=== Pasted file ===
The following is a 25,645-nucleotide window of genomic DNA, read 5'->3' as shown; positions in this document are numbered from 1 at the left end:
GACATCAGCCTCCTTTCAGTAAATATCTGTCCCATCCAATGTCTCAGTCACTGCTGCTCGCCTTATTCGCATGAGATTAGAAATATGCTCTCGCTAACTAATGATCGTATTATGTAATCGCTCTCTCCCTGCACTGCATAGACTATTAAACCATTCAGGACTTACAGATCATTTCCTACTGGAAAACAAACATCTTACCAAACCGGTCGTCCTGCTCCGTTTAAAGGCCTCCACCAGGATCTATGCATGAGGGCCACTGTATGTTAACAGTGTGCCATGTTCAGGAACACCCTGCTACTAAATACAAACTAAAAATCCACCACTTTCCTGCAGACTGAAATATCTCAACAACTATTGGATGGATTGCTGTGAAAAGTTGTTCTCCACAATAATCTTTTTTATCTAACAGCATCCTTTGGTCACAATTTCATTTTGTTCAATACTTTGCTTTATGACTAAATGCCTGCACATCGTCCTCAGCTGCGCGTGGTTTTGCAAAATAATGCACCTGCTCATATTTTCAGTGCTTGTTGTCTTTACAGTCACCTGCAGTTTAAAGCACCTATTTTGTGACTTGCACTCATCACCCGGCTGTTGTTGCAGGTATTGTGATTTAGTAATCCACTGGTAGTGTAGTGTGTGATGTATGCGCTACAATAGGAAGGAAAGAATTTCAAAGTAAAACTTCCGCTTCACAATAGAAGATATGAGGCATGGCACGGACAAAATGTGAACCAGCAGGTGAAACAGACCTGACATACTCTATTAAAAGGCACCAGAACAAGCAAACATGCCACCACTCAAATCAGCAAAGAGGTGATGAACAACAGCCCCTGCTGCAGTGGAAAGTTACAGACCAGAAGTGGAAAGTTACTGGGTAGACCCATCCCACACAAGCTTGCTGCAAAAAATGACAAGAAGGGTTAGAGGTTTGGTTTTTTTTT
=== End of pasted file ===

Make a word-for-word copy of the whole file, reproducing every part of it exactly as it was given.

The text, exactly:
The following is a 25,645-nucleotide window of genomic DNA, read 5'->3' as shown; positions in this document are numbered from 1 at the left end:
GACATCAGCCTCCTTTCAGTAAATATCTGTCCCATCCAATGTCTCAGTCACTGCTGCTCGCCTTATTCGCATGAGATTAGAAATATGCTCTCGCTAACTAATGATCGTATTATGTAATCGCTCTCTCCCTGCACTGCATAGACTATTAAACCATTCAGGACTTACAGATCATTTCCTACTGGAAAACAAACATCTTACCAAACCGGTCGTCCTGCTCCGTTTAAAGGCCTCCACCAGGATCTATGCATGAGGGCCACTGTATGTTAACAGTGTGCCATGTTCAGGAACACCCTGCTACTAAATACAAACTAAAAATCCACCACTTTCCTGCAGACTGAAATATCTCAACAACTATTGGATGGATTGCTGTGAAAAGTTGTTCTCCACAATAATCTTTTTTATCTAACAGCATCCTTTGGTCACAATTTCATTTTGTTCAATACTTTGCTTTATGACTAAATGCCTGCACATCGTCCTCAGCTGCGCGTGGTTTTGCAAAATAATGCACCTGCTCATATTTTCAGTGCTTGTTGTCTTTACAGTCACCTGCAGTTTAAAGCACCTATTTTGTGACTTGCACTCATCACCCGGCTGTTGTTGCAGGTATTGTGATTTAGTAATCCACTGGTAGTGTAGTGTGTGATGTATGCGCTACAATAGGAAGGAAAGAATTTCAAAGTAAAACTTCCGCTTCACAATAGAAGATATGAGGCATGGCACGGACAAAATGTGAACCAGCAGGTGAAACAGACCTGACATACTCTATTAAAAGGCACCAGAACAAGCAAACATGCCACCACTCAAATCAGCAAAGAGGTGATGAACAACAGCCCCTGCTGCAGTGGAAAGTTACAGACCAGAAGTGGAAAGTTACTGGGTAGACCCATCCCACACAAGCTTGCTGCAAAAAATGACAAGAAGGGTTAGAGGTTTGGTTTTTTTTT